Sunday, October 2, 2011

Don't give up!

An opinion
Joy Johnston

I wrote in a recent email to fellow independent midwives, "Don’t give up! Midwifery has survived darker days than this one."
One younger midwife who received that post asked me what I meant. Was I referring to midwives being burnt at the stake, or similar historical atrocities?

Those dark days certainly rate high in the shame file. But, realistically, it's a long way removed from any midwife today.

Midwifery is the one health profession that challenges the medical/legal establishment at its core.  Midwifery enables women to get on with the job of being mothers without interruption, and will only seek treatments or interferences from outside sources (natural or pharmacological; alternative or mainstream) when complications present.

Dark days through which midwifery has survived include days that I and other midwives practising in Australia today have come through. As recently as 1996, the Midwives' Regulations in Victoria required a midwife to practise at all times under the supervision of a doctor. A midwife was not permitted to perform a vaginal examination without a doctor's permission. A midwife was also required to wear clean clothes of a washable material.

Although these arcane rules were put aside ('sunsetted') in 1996 with new policy directions of the State Health Department, the effect of the Midwives' Regulations, medical supervision of midwifery, has been preserved.  Ongoing attempts to reign in and control the midwifery profession, particularly the independent part of it, are offered with the laudable intention of protecting the wellbeing and safety of mothers and babies who may come under the midwife's powerful coercive pressure. Plenty of evidence of this position can be found in submissions to the Maternity Services Review, as previously discussed at this and other sites.

Dark days for the midwife today might include the suspension of her right to practise, or she even be imprisoned for doing no more than is widely considered basic midwifery. Even more likely, a midwife today may spend many months or years facing investigations and hearings by the regulatory authority, following trivial and vexatious complaints by colleagues; often other midwives. That midwife may experience mental and physical symptoms stemming from anxiety and depression. One such midwife wrote after being released from a series of vexatious allegations of professional misconduct: "That is 18 months of my life wasted in worry, stress and on anti depressant medication. Crazy stuff."  She has withdrawn from private practice.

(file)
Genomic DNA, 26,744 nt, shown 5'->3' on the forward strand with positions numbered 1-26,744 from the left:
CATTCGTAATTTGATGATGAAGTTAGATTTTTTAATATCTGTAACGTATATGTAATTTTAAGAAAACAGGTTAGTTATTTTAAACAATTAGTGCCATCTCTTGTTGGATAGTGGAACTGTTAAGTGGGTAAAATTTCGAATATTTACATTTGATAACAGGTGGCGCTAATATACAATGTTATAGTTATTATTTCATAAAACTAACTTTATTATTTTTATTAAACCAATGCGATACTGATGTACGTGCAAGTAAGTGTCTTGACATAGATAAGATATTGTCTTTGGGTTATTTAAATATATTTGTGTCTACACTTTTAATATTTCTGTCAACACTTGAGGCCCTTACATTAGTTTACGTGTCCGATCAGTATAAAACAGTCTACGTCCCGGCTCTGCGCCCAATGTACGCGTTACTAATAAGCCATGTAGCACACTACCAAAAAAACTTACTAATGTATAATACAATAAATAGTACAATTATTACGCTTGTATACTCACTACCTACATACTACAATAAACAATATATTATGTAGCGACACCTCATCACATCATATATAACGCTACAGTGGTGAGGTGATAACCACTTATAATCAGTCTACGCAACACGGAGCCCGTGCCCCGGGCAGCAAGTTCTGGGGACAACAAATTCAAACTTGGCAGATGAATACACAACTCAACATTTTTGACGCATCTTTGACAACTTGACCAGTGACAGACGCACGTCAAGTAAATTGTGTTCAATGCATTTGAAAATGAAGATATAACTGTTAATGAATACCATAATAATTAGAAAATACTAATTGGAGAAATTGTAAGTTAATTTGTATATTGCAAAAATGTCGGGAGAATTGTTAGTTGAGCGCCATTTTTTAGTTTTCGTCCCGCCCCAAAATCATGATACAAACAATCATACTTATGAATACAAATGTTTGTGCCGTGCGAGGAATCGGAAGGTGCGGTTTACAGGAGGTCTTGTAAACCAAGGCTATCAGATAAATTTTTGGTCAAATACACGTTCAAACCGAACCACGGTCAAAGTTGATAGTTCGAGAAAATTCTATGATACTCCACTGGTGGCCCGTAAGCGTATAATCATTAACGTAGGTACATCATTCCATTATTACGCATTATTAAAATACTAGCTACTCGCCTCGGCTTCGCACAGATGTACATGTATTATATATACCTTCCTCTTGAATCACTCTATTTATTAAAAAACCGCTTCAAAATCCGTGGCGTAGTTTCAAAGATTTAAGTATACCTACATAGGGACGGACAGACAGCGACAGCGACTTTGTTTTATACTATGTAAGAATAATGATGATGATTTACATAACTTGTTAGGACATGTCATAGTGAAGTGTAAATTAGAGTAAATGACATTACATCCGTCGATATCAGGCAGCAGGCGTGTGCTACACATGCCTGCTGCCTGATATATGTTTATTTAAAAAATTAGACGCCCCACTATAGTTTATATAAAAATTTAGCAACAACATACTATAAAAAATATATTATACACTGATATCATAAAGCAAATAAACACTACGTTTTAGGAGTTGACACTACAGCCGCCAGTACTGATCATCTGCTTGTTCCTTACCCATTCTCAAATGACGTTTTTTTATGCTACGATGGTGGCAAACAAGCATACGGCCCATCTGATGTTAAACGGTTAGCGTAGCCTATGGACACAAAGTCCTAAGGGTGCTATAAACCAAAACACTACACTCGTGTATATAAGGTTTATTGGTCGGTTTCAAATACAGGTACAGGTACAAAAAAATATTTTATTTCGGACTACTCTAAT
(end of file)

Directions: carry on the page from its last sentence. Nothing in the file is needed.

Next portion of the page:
A midwife from South Australia wrote:
When I first was involved in a home birth support group in 1977 the women were helping each other, and sometimes one of two lay midwives may have been available to attend. It was totally underground. I offered midwifery care and listened to the women and developed an approach to care that created education, safety, support for many women. ...

Now with all these changes supposedly to give midwives and women more choice and increase safety, we are back at 1977. Only now the women are even more educated, more autonomous in their decisions and many of them more damaged by the system and the medicalization of birth.

There is little midwifery because most women enter an obstetric model with midwives having to practice obstetric care. Women are traumatized in a way that can not be allowed to keep happening! Coercion scare tactics of "you or your baby could die" or after a women births some one says "if you'd been at home you would have died". This is the lack of truth that pervades maternity care. Women care about their babies more than anyone else. I'm ashamed of the decisions that have been impacted on women in the name of midwifery reform & safety.
(From Rosemary Vaher née Smart, used with permission)

It's not simply 'them' and 'us'.  'Hospital' vs 'home'; 'employed' vs 'private'; 'obstetrics' vs 'midwifery'.

Midwives who have achieved the new standard of being eligible for a Medicare provider number, and whose clients are now able to claim some rebate on their midwife's fees for antenatal and postnatal care have been referred to in a derogatory sense as 'collaborators'.  Midwives who attempt to explain the new regulatory framework that is now in effect, and how this may impact a plan for birth, have been black listed in web-based social networks. Some who read this blog may be aware of other examples.

When a group attacks its own members there is little hope for its continued existence.   We don't need to fear outside forces - self destruction will happen if we don't actively prevent it.  My plea to all who care about authentic midwifery, and who seek to protect natural physiological processes in birth, is that we maintain our support for one another, continue to talk to each other, hear and respect different points of view, and continue 'with woman' through this present dark time.

Don't give up! 

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